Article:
There’s a natural link between the worlds of fashion and music, but perhaps no designer is as rock-and-roll as John Varvatos. He’s had his own SiriusXM radio show. His flagship store in New York stands on musical holy ground, occupying the space that for decades was home to the legendary club CBGB. And his ad campaigns for years have eschewed the beautiful, romantic imagery you’d normally see in the pages of a fashion magazine—instead featuring rockers like Iggy Pop, Velvet Revolver and Alice Cooper.
If you ask Mr. Varvatos what his personal influences are, he won’t name-drop fellow famous designers. He’ll say Jimi Hendrix and Nirvana, Led Zeppelin or maybe even Dave Brubeck. Given music has been his biggest source of inspiration in building his eponymous—and world famous—retail brand, we chatted with Mr. Varvatos about the spark that started it all.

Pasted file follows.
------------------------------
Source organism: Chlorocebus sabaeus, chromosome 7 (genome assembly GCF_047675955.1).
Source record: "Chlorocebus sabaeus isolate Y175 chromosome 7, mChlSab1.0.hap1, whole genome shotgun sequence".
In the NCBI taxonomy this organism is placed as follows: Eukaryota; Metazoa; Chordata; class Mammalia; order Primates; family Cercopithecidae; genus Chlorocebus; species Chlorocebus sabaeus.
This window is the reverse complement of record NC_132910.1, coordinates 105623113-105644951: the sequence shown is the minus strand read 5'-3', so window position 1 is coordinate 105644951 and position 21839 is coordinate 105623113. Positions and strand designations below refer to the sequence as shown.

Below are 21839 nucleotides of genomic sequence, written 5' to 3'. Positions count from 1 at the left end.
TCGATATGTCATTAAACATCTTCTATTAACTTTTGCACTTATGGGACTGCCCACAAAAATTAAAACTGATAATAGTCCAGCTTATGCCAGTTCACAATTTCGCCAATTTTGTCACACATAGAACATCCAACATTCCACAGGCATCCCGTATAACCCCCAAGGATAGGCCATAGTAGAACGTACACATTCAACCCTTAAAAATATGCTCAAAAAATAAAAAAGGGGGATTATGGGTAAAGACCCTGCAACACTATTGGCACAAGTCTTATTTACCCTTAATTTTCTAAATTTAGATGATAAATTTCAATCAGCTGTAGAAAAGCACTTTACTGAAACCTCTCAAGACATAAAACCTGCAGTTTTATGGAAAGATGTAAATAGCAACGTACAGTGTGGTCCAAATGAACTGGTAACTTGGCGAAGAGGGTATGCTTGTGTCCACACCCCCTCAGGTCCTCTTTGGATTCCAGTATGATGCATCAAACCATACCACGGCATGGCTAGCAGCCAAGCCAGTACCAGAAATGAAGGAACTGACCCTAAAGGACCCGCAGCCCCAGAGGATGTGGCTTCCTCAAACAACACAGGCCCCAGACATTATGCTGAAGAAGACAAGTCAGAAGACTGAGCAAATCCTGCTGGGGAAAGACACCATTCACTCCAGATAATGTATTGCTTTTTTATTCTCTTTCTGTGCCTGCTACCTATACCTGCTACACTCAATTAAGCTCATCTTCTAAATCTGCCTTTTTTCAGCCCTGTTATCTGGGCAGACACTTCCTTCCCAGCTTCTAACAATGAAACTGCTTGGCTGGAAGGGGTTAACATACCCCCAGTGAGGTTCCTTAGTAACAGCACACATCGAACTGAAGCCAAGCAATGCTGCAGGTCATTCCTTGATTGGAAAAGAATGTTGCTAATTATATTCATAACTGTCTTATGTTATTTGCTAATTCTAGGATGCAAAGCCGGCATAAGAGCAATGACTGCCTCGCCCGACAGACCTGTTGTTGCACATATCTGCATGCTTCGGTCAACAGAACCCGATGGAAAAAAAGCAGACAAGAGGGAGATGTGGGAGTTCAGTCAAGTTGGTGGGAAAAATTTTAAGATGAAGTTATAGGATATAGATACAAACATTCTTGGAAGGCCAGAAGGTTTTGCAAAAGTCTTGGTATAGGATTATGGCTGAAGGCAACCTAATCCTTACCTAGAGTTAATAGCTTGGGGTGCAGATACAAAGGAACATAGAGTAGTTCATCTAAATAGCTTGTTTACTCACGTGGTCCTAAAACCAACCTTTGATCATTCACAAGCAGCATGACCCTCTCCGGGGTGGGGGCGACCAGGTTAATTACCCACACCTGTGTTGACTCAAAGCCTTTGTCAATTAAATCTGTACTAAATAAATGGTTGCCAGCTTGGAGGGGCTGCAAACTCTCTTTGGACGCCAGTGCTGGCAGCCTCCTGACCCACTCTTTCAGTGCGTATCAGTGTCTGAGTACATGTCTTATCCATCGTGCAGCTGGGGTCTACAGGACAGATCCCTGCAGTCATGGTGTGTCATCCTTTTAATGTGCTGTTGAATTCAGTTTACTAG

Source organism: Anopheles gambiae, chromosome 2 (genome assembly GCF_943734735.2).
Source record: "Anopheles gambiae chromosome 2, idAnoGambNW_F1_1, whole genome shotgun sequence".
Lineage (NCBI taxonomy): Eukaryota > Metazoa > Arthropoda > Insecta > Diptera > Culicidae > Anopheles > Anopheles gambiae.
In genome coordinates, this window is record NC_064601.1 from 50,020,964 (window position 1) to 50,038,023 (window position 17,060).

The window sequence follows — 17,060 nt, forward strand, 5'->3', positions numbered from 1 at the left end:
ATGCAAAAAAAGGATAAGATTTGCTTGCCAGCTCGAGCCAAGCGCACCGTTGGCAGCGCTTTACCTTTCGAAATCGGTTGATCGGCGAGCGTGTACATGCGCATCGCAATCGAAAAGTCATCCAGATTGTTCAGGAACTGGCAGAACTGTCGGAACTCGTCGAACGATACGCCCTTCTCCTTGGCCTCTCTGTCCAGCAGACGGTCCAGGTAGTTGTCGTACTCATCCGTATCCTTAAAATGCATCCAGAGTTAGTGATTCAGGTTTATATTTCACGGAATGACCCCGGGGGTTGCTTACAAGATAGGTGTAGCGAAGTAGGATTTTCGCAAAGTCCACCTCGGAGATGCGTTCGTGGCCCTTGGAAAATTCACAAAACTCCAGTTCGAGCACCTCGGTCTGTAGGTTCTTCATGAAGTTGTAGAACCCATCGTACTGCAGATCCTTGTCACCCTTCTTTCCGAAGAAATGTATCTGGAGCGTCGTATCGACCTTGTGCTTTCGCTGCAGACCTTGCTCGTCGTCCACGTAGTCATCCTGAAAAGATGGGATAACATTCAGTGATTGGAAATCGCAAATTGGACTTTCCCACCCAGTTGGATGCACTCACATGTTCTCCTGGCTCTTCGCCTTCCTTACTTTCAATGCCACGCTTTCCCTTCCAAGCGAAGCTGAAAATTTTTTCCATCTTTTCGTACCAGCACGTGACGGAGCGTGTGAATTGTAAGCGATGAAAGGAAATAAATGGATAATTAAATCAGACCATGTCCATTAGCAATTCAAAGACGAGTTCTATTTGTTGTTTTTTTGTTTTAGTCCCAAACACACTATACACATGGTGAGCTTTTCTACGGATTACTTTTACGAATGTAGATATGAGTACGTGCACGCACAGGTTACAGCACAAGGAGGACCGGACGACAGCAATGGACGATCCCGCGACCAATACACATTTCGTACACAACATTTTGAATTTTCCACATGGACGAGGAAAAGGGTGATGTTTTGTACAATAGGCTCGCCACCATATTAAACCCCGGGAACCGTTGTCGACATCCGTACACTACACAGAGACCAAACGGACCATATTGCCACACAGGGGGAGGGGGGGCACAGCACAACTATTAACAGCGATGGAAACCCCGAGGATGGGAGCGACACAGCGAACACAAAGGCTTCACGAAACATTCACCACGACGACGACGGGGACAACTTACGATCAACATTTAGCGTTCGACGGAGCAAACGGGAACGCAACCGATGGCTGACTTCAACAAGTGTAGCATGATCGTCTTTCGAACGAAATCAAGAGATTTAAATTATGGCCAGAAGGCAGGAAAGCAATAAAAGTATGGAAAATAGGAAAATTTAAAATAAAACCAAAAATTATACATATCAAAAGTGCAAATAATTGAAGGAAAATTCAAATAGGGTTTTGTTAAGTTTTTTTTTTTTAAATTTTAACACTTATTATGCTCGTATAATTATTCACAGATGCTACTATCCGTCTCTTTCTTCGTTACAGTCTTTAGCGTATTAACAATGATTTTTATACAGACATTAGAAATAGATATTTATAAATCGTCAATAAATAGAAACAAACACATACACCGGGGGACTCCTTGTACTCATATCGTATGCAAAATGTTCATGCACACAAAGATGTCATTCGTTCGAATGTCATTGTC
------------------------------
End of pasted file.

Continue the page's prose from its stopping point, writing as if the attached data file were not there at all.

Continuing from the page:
Ad Age: You come from a Greek background and grew up in Detroit—known for Motown more than rock. So what sparked your obsession with rock at a young age?
John Varvatos: Detroit does have a lot of rock-and-roll roots for sure. And blues and Motown. But I grew up in a little house that was 800 square feet with seven people and one little bathroom. I loved music from a young age, and my way to get away from my family was to put headphones on and go in the basement. It transported me, in such tight quarters, away to a totally different place. The passion for the music really came when I spent all my breathing hours trying to get away from my family.
Ad Age: What’s your most vivid and earliest music-related memory?